b* binder for named return values from functions.
BETA. Interface may change.
ret is a very fancy b* binder that can be used to treat the return
values from a function as a single bundle which you can then access by their
This feature is turned off by default. That is, by default
define does not add the necessary mechanism to allow the function it's
defining to be used by the ret patbinder; however, if it is enabled for a
given function, then the ret patbinder can be used for calls of that
function from anywhere. It can be enabled in two ways: by running
the (implicitly local) event
(make-define-config :ret-patbinder t)
which enables this feature for subsequent functions defined in the book, or
by adding the keyword argument :ret-patbinder t to a function's define
Here is a function, written with define, that returns two values.
(define mathstuff ((a natp)
:returns (mv (sum natp)
(b* ((a (nfix a))
(b (nfix b)))
(mv (+ a b)
(* a b))))
Normally, to call this function from b*, you might use an mv
form like this:
(b* (((mv mysum myprod) (mathstuff 3 4))) ;; (:sum 7 :prod 12)
(list :sum mysum
Using the ret binder, you might instead write:
(b* (((ret mystuff) (mathstuff 3 4))) ;; (:sum 7 :prod 12)
(list :sum mystuff.sum
In other words, the ret binder lets you to treat all of the return
values for a function as if they were a single aggregate and then refer to the
individually returned values using a defaggregate- or C-like
foo.bar style syntax.
To a first approximation, the ret binder just expands into an
equivalent mv binder that sets up names like mystuff.sum and
mystuff.prod. However, there are (unfortunately) many subtleties that you
should be aware of.
Finding the function
To be able to know the names of the function's return values, the ret
binder obviously needs to "know" what function is being invoked.
It does this, completely barbarically, by just looking at the form on the
right hand side of the binder, even before any macro expansion. For instance,
if we write a binding form like this:
((ret myreturn) (myfn ...))
Then the ret binder will look at the right-hand side and sees that it
is a call of myfn.
Note that it is easy to write right-hand sides that ret does not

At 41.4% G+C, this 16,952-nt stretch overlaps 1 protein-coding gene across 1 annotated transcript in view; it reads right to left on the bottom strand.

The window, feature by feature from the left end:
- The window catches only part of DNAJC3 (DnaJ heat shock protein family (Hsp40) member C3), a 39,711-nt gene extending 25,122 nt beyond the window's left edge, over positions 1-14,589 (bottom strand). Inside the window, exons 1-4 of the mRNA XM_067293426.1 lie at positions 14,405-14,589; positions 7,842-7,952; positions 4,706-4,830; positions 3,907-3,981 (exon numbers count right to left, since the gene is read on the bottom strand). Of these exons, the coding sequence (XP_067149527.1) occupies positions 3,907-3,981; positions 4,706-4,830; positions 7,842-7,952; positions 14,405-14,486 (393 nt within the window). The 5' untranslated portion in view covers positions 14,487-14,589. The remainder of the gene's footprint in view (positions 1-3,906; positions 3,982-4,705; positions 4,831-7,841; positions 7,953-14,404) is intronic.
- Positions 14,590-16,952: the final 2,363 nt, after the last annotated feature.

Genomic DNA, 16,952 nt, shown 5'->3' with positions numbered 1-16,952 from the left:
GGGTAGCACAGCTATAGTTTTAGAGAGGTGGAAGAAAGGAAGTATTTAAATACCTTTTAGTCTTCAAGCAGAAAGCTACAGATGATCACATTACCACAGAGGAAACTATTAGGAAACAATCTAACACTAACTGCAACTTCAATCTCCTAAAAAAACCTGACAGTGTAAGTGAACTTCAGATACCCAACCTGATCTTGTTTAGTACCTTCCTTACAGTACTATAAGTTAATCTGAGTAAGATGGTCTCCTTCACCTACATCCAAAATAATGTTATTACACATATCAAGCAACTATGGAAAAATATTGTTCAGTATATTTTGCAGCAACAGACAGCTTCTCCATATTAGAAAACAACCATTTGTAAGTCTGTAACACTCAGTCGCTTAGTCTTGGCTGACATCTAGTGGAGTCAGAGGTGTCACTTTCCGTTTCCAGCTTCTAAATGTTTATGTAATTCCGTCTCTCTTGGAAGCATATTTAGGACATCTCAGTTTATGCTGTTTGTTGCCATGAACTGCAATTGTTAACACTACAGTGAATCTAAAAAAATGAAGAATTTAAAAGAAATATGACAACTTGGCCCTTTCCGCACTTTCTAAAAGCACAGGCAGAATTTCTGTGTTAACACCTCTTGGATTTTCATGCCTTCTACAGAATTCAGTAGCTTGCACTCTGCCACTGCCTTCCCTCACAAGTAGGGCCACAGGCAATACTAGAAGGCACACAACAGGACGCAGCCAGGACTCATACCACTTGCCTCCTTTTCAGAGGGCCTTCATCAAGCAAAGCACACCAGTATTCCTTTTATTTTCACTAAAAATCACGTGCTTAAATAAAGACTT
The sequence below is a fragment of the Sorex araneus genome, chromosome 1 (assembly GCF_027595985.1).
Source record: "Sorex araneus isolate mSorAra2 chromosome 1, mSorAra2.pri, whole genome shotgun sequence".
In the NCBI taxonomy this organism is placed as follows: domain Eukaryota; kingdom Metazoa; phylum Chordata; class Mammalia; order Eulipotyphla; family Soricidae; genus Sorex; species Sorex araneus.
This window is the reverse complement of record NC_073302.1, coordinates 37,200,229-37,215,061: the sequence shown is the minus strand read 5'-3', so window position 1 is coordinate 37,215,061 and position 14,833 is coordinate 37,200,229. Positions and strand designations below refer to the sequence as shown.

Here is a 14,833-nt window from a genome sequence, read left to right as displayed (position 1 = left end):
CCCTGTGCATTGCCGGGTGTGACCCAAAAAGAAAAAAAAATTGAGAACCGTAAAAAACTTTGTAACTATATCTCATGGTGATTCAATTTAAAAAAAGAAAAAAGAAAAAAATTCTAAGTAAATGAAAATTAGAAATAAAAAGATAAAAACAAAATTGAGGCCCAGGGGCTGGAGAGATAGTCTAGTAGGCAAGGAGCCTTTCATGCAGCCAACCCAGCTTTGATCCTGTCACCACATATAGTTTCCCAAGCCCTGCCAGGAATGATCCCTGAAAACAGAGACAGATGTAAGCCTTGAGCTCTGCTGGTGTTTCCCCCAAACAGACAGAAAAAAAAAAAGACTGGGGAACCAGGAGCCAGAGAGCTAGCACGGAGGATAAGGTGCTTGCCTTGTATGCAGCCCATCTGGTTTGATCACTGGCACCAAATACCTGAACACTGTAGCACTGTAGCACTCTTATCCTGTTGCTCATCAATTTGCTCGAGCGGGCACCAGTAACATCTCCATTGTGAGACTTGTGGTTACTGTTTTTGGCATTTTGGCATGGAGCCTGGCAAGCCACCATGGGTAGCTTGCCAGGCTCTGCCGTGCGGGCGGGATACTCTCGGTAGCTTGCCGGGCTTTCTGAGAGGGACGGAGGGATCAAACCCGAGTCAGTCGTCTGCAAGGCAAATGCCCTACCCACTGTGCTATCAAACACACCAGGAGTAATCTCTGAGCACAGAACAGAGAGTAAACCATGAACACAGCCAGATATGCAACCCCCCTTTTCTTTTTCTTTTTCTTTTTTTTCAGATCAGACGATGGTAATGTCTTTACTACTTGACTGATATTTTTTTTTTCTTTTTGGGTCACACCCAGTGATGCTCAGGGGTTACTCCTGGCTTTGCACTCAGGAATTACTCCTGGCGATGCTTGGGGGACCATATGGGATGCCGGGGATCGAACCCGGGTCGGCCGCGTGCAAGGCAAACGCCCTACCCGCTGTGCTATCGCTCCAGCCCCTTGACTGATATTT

understand. For instance, if you just put a simple identity functions or
macro like time$ around your function call, e.g.,
((ret myreturn) (time$ (myfn ...)))
then the ret binder will not understand that you are calling myfn
and macroexpansion will fail. Similarly, you can't use let-bindings or
similar on the right-hand side.
Introducing the bindings
Once we know that the function being invoked is myfn, the ret
binder itself expands into a call of patbind-myfn-ret. Normally, this
should be a function that is introduced for you automatically at define
Because the patbind function is constructed at define time, it
implicitly "knows" the names of the return values for your functions. It
also "knows" which of your function's return values are ACL2::stobjs
and how any such stobjs correspond to the arguments of your function.
Given all of this information, it is possible to construct a suitable mv binding that will bind:
- Each non-stobj return value to a new symbol with a dotted name like
myreturn.foo, myreturn.bar, or similar; and
- Each output stobj to the correct stobj name.
Aside from some technical details regarding congruent stobjs (see ACL2::stobj) this is almost straightforward. However, in purely logical
contexts such as theorem bodies and non-executable functions, it might be
desirable to ignore stobjs and name the stobj outputs just like all the rest.
You can use :ignore-stobjs t as an optional argument to the ret
binder, occurring after the name (if any), to get this behavior.
Consider our mathstuff example. We might imagine that a binding such
((ret mystuff) (mathstuff 3 4))
would be expanded into:
((mv mystuff.sum mystuff.prod) (mathstuff 3 4))
This works fine if we use all of the return values, but if we (say) don't
need mystuff.prod, then we'd get errors unless we went out of our way to
use something like set-ignore-ok. To avoid this, the ret binders
will currently declare all return values as ignorable. We may eventually
revisit this decision and require some kind of more strict checking here.
What package does mystuff.sum belong in? The most obvious
candidate is to intern it into the package of the new variable, i.e.,
mystuff. Unfortunately this can sometimes be very confusing. For
instance, consider a code fragment like this:
(b* ((fn (get-function ...))
((ret args) (extend-args initial-args ...)))
(make-answer :fn fn
The problem here is that args is a symbol in the *ACL2-exports*
list. So, if you submit the above code in a typical package, foo, where
you have imported the symbols from *acl2-exports*, then args is in
the acl2 package, but symbols like args.extensions, which are
presumably not imported, will instead be in the foo package.
To avoid this confusion, we scan the form for a symbol with the right name,
regardless of its package. This scan is done before macros are expanded, so it
may not work with macros that generate names like args.extensions.